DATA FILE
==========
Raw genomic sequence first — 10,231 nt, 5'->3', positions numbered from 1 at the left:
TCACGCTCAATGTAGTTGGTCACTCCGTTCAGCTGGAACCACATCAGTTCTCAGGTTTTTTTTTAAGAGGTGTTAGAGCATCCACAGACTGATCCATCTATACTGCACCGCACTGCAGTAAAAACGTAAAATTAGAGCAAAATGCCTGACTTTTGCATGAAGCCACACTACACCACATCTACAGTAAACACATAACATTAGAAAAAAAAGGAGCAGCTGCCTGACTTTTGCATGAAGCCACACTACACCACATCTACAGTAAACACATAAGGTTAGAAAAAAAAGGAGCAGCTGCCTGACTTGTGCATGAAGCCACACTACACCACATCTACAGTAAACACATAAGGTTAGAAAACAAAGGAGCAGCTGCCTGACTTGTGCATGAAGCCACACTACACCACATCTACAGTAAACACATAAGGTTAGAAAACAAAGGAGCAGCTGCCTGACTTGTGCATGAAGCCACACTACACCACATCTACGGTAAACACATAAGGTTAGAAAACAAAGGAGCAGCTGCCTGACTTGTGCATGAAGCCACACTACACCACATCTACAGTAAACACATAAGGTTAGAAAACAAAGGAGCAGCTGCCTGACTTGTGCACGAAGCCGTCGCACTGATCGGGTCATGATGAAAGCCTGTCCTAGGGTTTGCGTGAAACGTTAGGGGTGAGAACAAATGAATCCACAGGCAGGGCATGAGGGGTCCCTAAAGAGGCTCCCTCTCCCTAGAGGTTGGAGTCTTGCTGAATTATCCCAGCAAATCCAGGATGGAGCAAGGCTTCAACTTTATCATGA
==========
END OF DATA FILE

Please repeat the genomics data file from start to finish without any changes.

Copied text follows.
Raw genomic sequence first — 10,231 nt, 5'->3', positions numbered from 1 at the left:
TCACGCTCAATGTAGTTGGTCACTCCGTTCAGCTGGAACCACATCAGTTCTCAGGTTTTTTTTTAAGAGGTGTTAGAGCATCCACAGACTGATCCATCTATACTGCACCGCACTGCAGTAAAAACGTAAAATTAGAGCAAAATGCCTGACTTTTGCATGAAGCCACACTACACCACATCTACAGTAAACACATAACATTAGAAAAAAAAGGAGCAGCTGCCTGACTTTTGCATGAAGCCACACTACACCACATCTACAGTAAACACATAAGGTTAGAAAAAAAAGGAGCAGCTGCCTGACTTGTGCATGAAGCCACACTACACCACATCTACAGTAAACACATAAGGTTAGAAAACAAAGGAGCAGCTGCCTGACTTGTGCATGAAGCCACACTACACCACATCTACAGTAAACACATAAGGTTAGAAAACAAAGGAGCAGCTGCCTGACTTGTGCATGAAGCCACACTACACCACATCTACGGTAAACACATAAGGTTAGAAAACAAAGGAGCAGCTGCCTGACTTGTGCATGAAGCCACACTACACCACATCTACAGTAAACACATAAGGTTAGAAAACAAAGGAGCAGCTGCCTGACTTGTGCACGAAGCCGTCGCACTGATCGGGTCATGATGAAAGCCTGTCCTAGGGTTTGCGTGAAACGTTAGGGGTGAGAACAAATGAATCCACAGGCAGGGCATGAGGGGTCCCTAAAGAGGCTCCCTCTCCCTAGAGGTTGGAGTCTTGCTGAATTATCCCAGCAAATCCAGGATGGAGCAAGGCTTCAACTTTATCATGA